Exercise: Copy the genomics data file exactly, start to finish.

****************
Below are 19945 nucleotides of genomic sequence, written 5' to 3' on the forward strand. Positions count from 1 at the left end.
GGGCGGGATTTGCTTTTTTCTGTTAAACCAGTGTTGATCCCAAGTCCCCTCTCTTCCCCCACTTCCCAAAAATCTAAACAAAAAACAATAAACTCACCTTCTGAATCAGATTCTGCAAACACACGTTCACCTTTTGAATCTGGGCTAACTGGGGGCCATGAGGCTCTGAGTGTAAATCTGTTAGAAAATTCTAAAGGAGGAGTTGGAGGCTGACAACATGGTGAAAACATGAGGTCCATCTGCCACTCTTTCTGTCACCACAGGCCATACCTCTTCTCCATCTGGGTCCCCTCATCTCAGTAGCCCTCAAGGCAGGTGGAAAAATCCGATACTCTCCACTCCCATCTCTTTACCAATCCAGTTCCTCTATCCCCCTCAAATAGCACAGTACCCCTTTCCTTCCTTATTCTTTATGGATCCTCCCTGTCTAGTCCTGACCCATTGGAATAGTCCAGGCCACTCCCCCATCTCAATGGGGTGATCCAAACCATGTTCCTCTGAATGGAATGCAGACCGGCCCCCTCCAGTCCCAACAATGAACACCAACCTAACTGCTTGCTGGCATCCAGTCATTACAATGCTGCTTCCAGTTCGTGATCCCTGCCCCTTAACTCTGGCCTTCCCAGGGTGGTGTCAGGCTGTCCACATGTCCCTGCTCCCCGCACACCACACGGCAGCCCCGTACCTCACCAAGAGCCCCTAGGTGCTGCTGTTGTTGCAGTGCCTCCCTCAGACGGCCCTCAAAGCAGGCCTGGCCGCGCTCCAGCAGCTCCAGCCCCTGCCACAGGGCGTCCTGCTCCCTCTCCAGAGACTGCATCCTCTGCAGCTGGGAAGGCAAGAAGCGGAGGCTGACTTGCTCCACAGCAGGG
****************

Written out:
Below are 19945 nucleotides of genomic sequence, written 5' to 3' on the forward strand. Positions count from 1 at the left end.
GGGCGGGATTTGCTTTTTTCTGTTAAACCAGTGTTGATCCCAAGTCCCCTCTCTTCCCCCACTTCCCAAAAATCTAAACAAAAAACAATAAACTCACCTTCTGAATCAGATTCTGCAAACACACGTTCACCTTTTGAATCTGGGCTAACTGGGGGCCATGAGGCTCTGAGTGTAAATCTGTTAGAAAATTCTAAAGGAGGAGTTGGAGGCTGACAACATGGTGAAAACATGAGGTCCATCTGCCACTCTTTCTGTCACCACAGGCCATACCTCTTCTCCATCTGGGTCCCCTCATCTCAGTAGCCCTCAAGGCAGGTGGAAAAATCCGATACTCTCCACTCCCATCTCTTTACCAATCCAGTTCCTCTATCCCCCTCAAATAGCACAGTACCCCTTTCCTTCCTTATTCTTTATGGATCCTCCCTGTCTAGTCCTGACCCATTGGAATAGTCCAGGCCACTCCCCCATCTCAATGGGGTGATCCAAACCATGTTCCTCTGAATGGAATGCAGACCGGCCCCCTCCAGTCCCAACAATGAACACCAACCTAACTGCTTGCTGGCATCCAGTCATTACAATGCTGCTTCCAGTTCGTGATCCCTGCCCCTTAACTCTGGCCTTCCCAGGGTGGTGTCAGGCTGTCCACATGTCCCTGCTCCCCGCACACCACACGGCAGCCCCGTACCTCACCAAGAGCCCCTAGGTGCTGCTGTTGTTGCAGTGCCTCCCTCAGACGGCCCTCAAAGCAGGCCTGGCCGCGCTCCAGCAGCTCCAGCCCCTGCCACAGGGCGTCCTGCTCCCTCTCCAGAGACTGCATCCTCTGCAGCTGGGAAGGCAAGAAGCGGAGGCTGACTTGCTCCACAGCAGGG